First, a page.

Viewpoint: Two-speed recovery will split the property world

Now is a good time to consider what 2011 holds for global property markets. We at DTZ predict that real estate market fundamentals will be driven by the exact path of the two-speed economic recovery. In contrast to most Asian and central and eastern European markets, slow eurozone GDP growth is expected to produce only modest rises in rents and capital values. In short, a two-speed economic recovery will translate into a two-speed property market recovery.

The latest data, including the preliminary -0.5% 2010 Q4 UK GDP growth, show that we are in a period of great economic uncertainty. Financial markets are uncertain about the effect of sovereign debt problems and proposed new regulation. In our view, such regulation will take a long time to be implemented and interpreted. Decisions to take advantage of attractive opportunities might be delayed until the impact of regulations is better understood, which could delay the overall recovery of the market in the short term.

Secondly, global investment managers with large compliance and regulatory staff are more likely to reduce the impact of regulations on their operations and profitability, while the administrative burden for start-ups could discourage the launch of new investment management platforms. In other words, the medium-term impact could be to limit competition. Despite a slow return to normality in funding markets, we expect central banks’ unwinding of special funding and hardening of monetary policy will also dampen lending and economic growth.

To address these uncertainties, we calculated the impact of positive and negative economic scenarios for six international office markets. Encouragingly, in the negative scenario of a 0.6% annual dip in global GDP, only Tokyo showed negative rental growth. Office rents are most sensitive in Tokyo, Hong Kong and Frankfurt; in Paris, the West End of London and Singapore, they are less sensitive to GDP, while New York offices are least sensitive.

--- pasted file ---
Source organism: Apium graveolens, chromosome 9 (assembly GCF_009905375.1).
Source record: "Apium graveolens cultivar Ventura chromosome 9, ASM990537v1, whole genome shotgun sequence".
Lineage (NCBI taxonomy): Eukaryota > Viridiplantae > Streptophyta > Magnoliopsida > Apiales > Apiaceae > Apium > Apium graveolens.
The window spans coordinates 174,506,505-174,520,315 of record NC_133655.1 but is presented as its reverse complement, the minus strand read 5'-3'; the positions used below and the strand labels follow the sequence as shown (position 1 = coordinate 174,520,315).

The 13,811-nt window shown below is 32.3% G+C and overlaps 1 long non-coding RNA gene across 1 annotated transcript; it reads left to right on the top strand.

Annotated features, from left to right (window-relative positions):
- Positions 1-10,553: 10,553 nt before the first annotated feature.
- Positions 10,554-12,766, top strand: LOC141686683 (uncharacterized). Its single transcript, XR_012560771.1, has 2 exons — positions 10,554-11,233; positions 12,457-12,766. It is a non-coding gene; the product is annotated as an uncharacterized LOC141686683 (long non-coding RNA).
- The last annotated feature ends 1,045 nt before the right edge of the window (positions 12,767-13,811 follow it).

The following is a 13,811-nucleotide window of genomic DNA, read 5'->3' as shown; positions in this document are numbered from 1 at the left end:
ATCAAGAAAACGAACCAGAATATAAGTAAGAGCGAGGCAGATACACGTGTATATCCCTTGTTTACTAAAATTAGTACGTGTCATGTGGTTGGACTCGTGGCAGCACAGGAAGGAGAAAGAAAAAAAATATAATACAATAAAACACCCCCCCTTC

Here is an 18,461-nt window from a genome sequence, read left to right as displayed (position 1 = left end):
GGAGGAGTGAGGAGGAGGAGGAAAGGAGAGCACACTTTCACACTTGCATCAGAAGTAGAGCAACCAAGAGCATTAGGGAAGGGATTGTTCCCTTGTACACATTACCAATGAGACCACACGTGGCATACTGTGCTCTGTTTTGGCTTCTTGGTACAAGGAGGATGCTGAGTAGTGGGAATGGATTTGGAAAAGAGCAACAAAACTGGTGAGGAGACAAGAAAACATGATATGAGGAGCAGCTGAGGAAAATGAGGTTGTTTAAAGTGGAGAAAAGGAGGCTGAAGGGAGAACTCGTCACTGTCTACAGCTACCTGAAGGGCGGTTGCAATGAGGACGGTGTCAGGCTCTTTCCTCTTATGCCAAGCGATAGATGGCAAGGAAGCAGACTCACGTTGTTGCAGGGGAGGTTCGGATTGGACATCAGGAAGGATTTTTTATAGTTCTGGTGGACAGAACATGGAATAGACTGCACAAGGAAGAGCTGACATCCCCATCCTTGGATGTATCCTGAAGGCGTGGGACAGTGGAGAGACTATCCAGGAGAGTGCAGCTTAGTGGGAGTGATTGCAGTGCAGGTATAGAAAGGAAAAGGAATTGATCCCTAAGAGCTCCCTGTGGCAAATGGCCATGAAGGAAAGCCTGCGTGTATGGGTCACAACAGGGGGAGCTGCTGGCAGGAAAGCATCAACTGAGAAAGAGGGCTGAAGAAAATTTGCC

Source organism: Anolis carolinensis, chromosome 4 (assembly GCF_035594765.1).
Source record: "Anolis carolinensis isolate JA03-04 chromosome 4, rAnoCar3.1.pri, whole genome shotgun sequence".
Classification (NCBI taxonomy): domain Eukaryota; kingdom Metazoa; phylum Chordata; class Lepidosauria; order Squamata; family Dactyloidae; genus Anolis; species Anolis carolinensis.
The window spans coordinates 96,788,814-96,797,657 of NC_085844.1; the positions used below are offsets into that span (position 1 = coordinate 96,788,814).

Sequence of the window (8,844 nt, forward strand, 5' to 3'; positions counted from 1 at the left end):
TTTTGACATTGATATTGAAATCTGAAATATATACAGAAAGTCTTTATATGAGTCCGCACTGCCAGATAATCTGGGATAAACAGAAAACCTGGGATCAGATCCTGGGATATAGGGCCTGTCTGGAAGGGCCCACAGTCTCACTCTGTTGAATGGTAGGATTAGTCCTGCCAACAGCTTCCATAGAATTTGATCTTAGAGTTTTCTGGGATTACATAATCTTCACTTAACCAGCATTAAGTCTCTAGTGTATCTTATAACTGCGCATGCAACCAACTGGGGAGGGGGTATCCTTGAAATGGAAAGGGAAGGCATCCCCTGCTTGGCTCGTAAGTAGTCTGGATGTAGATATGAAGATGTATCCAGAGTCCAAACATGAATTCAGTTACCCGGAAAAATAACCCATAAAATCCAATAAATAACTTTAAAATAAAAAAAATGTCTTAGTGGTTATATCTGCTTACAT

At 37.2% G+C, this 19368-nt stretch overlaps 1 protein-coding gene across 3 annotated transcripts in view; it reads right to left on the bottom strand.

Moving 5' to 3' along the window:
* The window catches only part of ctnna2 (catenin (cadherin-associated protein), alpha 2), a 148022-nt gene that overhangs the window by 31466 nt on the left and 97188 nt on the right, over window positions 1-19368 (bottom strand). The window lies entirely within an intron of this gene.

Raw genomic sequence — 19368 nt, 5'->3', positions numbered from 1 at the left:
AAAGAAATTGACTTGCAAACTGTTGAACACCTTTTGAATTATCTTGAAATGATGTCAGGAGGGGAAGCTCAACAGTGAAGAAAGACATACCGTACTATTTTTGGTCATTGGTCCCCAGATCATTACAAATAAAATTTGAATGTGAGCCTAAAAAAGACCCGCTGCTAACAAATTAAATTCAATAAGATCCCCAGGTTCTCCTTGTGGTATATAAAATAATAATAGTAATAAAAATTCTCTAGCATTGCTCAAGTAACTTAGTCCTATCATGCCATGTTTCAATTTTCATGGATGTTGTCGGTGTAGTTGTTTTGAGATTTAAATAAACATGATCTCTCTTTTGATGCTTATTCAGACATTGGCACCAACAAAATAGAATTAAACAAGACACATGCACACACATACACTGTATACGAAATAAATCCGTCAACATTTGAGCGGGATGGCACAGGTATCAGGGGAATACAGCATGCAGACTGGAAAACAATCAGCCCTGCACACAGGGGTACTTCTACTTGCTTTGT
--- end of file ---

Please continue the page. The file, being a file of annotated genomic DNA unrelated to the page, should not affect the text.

Offsetting these uncertainties, a record $376bn of equity was available for property investment as of last October. Many investors are cautious due to legacy debt issues overhanging Western markets. In November 2010, we estimated there to be a $245bn global debt funding gap. But, as the economic recovery continues, we expect proactive equity investors to bridge this gap.

The evidence can already be seen in rising deal volumes. Global investment volumes hit $325bn in 2010, up 65% on 2009, mainly driven by China and the rest of Asia Pacific, where deal volumes nearly doubled in 2010 to $78bn and $145bn respectively. We forecast moderate capital value growth for most regions.

But the real issue in most Western markets is whether equity can effectively price and structure a profitable solution to the debt funding gap. We are encouraged by the wide range of solutions found by banks, existing and new equity investors, and government-sponsored work-out bodies. Many banks have moved on from a blanket ‘extend and pretend’ policy across portfolios to a customised ‘work-out, extend and amend’ approach.

Distressed asset sales have traditionally been a great opportunity for new investors, or newly capitalised investors, to generate excess returns. It is also key that Asia Pacific governments do not over-compensate in their restrictive policies as they attempt to control inflation and asset prices.

The other two-speed recovery is the way the rebound in capital values has been limited to prime properties, as secondary values have lagged behind. But despite our poor rental growth forecast for secondary UK property, we expect more investors to focus on secondary assets in 2011.

They will especially target near prime and value-added assets, due to an increasing lack of good opportunities in the already repriced prime sector. The result will be a further split between good and poor-quality secondary assets in the next few years. The importance of pro-active asset and property management will come to the fore, as it is essential to maintain stability of cash flow.

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